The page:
By Terrence McCoy
By Scott Fishman
By Deirdra Funcheon
By Allie Conti
By New Times Staff
By Ryan Pfeffer
By Deirdra Funcheon
By Kyle Swenson
Buck Island Ranch, a hybrid of conservation and agriculture, laboratory and business, serves as an incubator for the fledgling partnership. A commercial cattle ranch for more than 100 years, Buck Island was purchased by John D. MacArthur in 1968. The financier and Palm Beach developer spent weekends on the ranch and insisted that the cattle management not harm the environment. So it seems fitting that ten years ago, the philanthropic John D. and Catherine T. MacArthur Foundation, formed after his death, leased the ranch to Archbold Biological Station, an independent research facility eight miles away, for 30 years at $1 per year.
Like most Florida ranches, Buck Island is a cow-calf operation, raising calves that are shipped out west to be fattened for slaughter on the corn this sandy soil can't support. The ranch has 2600 mother cows, 460 yearling or replacement cows (heifers), and about 150 bulls. The ranch manager and three full-time cowboys, with the help of temporary day-riders and two maintenance men, are currently tending 2000 calves that will be sold in August.
Bumping along a dirt road in a pickup truck, past cowboys driving cattle, research assistant Mike McMillian, one of three staff researchers at the ranch, recalls the laughter that greeted the announcement that Archbold would be taking over a cattle ranch and forming an agricultural division, MacArthur Agro-ecology Research Center. Archbold's scientific staff members, who had been studying plants and animals on the 5000-acre natural preserve nearby, at first couldn't fathom what they would do with a working ranch.
Conservationists assumed that Archbold would remove the cattle and return the land to its native condition. Buck Island ranch hands were suspicious of the Archbold invaders' intentions, fearing radical changes.
Yet the new landlord was more interested in studying the effects of ranch management on the ecology of the area than in immediately altering it, with one major exception. To minimize flooding of the wetlands on which cattle graze, the ranch had been spraying its drainage ditches with a herbicide that decreased the amount of floating vegetation such as algae and water lettuce, which can clog up the culverts and hinder drainage. Archbold replaced the aerial spraying with a mechanical hoe that pulls out the plant growth, a process that is more environmentally sensitive but also more time-consuming and expensive.
The ditches support a variety of wildlife, particularly wading birds. When Archbold staff began exploring the ranch, McMillian was surprised at the diversity of the animals he observed during monthly surveys. To date, research assistants have recorded 156 species of birds, including the endangered wood stork, the threatened bald eagle, and the white ibis and snowy egret, both designated species of special concern by Florida Game and Fish because of their vulnerability to habitat modification or human disturbances. The less-comprehensive count of mammals ranges from opossum and armadillo to skunk and feral hog, with the occasional black bear and an unconfirmed Florida panther sighting.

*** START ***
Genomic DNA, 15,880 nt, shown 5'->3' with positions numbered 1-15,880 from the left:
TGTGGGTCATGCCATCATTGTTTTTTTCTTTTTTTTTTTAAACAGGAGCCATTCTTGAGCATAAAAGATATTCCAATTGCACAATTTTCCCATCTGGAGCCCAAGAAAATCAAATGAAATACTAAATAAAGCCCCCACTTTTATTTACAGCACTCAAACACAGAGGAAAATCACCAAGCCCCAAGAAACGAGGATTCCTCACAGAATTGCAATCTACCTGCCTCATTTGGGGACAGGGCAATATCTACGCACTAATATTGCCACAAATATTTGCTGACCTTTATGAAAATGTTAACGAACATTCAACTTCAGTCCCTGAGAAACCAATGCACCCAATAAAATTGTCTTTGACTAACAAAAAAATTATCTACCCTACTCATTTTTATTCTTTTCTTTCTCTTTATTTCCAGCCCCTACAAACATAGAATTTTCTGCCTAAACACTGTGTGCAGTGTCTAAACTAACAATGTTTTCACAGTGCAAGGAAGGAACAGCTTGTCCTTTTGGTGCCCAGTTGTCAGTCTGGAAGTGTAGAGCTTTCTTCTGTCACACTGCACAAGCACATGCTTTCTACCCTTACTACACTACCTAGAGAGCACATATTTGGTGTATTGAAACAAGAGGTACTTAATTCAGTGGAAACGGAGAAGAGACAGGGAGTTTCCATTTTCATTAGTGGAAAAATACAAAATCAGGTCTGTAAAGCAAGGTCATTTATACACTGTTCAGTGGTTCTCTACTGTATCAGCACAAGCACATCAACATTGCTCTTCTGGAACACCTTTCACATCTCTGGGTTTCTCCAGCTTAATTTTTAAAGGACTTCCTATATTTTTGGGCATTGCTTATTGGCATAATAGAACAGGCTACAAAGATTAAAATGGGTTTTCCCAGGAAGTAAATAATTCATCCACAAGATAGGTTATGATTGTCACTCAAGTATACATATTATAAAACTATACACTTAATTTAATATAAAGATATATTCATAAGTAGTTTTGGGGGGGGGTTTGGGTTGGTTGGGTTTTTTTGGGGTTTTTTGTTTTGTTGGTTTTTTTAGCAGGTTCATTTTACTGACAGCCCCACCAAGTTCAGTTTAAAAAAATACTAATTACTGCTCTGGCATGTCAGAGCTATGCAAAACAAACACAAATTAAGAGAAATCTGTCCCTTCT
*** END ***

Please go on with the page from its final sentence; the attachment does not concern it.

In the afternoon shade of the oak arbor, McMillian rounds his mouth and sounds a startlingly owlish, gender-specific hoot. A male barred owl responds almost immediately, spreading its mottled feathers as it swoops down to snatch a squirming mouse from McMillian's palm, then caches it in a tree for later consumption. Treats aside, researchers have found that barred owls, red-shouldered hawks, and crested caracaras fare well on Buck Island and other ranches where they can nest in the hammocks and forage in the pastures and wetlands.
McMillian is also monitoring two roosts of adolescent caracaras, who have left the nest but have not paired off or established their own territories yet. He and other researchers hypothesize that the young birds may congregate as a sort of cooperative system in which they help each other find food. He counted 45 juvenile caracaras at one site in December, and another researcher has found adult caracara pairs breeding twice in one year, indicators of not just the success of the species but the health of their habitat.
Caracaras and other "listed" species -- those classified as threatened or endangered by the U.S. Fish and Wildlife Service -- are invaluable links in the food chain. Every species has its function, though it is not always clear how the disappearance of one species would affect the larger ecosystem. But conservationists say society should cherish each species for its intrinsic value and not wait until it has vanished to discover its importance. A healthy ecosystem is a diverse ecosystem, with a mosaic of habitats and a range of inhabitants, as at Buck Island Ranch.
The dangers of broken links in the environmental food chain were unveiled in Rachel Carson's groundbreaking 1962 book Silent Spring. Her requiem for American songbirds poisoned by pesticides galvanized the emerging environmentalist movement.
Four years later Congress passed the Clean Air and Clean Water acts, followed in 1973 by the Endangered Species Act, a lightning rod for private landowners who claim it has limited their freedom to run their property as they see fit. The law regulates activities affecting listed plants and animals, of which Florida has more than any other state except Hawaii and California.
"It was in vogue to get the government to pass laws to protect things that man would otherwise destroy," remembers Duke Hammond, a wildlife biologist with Florida Game and Fish for 30 years. "And we developed laws with a passion."